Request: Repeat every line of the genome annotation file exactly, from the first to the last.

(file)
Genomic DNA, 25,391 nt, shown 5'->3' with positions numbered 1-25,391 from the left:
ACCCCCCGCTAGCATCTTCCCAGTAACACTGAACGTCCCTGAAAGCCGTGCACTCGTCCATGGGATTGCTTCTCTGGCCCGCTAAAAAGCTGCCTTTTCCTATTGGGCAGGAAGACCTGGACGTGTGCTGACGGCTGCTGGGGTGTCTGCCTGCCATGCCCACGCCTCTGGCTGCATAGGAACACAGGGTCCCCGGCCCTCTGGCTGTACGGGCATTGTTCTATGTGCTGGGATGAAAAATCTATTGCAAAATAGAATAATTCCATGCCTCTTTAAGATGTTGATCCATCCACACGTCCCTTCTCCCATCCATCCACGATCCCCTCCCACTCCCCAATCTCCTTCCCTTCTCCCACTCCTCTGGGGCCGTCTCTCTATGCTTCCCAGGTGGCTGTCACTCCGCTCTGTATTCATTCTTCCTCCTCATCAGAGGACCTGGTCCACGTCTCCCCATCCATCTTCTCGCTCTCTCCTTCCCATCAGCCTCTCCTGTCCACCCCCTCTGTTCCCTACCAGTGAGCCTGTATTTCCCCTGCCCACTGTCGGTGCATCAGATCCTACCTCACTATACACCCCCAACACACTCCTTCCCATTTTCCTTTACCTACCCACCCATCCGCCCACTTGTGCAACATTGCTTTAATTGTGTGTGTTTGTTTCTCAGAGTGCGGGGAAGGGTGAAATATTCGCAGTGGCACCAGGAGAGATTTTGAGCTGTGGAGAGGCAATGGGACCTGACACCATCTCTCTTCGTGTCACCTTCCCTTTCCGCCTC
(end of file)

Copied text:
Genomic DNA, 25,391 nt, shown 5'->3' with positions numbered 1-25,391 from the left:
ACCCCCCGCTAGCATCTTCCCAGTAACACTGAACGTCCCTGAAAGCCGTGCACTCGTCCATGGGATTGCTTCTCTGGCCCGCTAAAAAGCTGCCTTTTCCTATTGGGCAGGAAGACCTGGACGTGTGCTGACGGCTGCTGGGGTGTCTGCCTGCCATGCCCACGCCTCTGGCTGCATAGGAACACAGGGTCCCCGGCCCTCTGGCTGTACGGGCATTGTTCTATGTGCTGGGATGAAAAATCTATTGCAAAATAGAATAATTCCATGCCTCTTTAAGATGTTGATCCATCCACACGTCCCTTCTCCCATCCATCCACGATCCCCTCCCACTCCCCAATCTCCTTCCCTTCTCCCACTCCTCTGGGGCCGTCTCTCTATGCTTCCCAGGTGGCTGTCACTCCGCTCTGTATTCATTCTTCCTCCTCATCAGAGGACCTGGTCCACGTCTCCCCATCCATCTTCTCGCTCTCTCCTTCCCATCAGCCTCTCCTGTCCACCCCCTCTGTTCCCTACCAGTGAGCCTGTATTTCCCCTGCCCACTGTCGGTGCATCAGATCCTACCTCACTATACACCCCCAACACACTCCTTCCCATTTTCCTTTACCTACCCACCCATCCGCCCACTTGTGCAACATTGCTTTAATTGTGTGTGTTTGTTTCTCAGAGTGCGGGGAAGGGTGAAATATTCGCAGTGGCACCAGGAGAGATTTTGAGCTGTGGAGAGGCAATGGGACCTGACACCATCTCTCTTCGTGTCACCTTCCCTTTCCGCCTC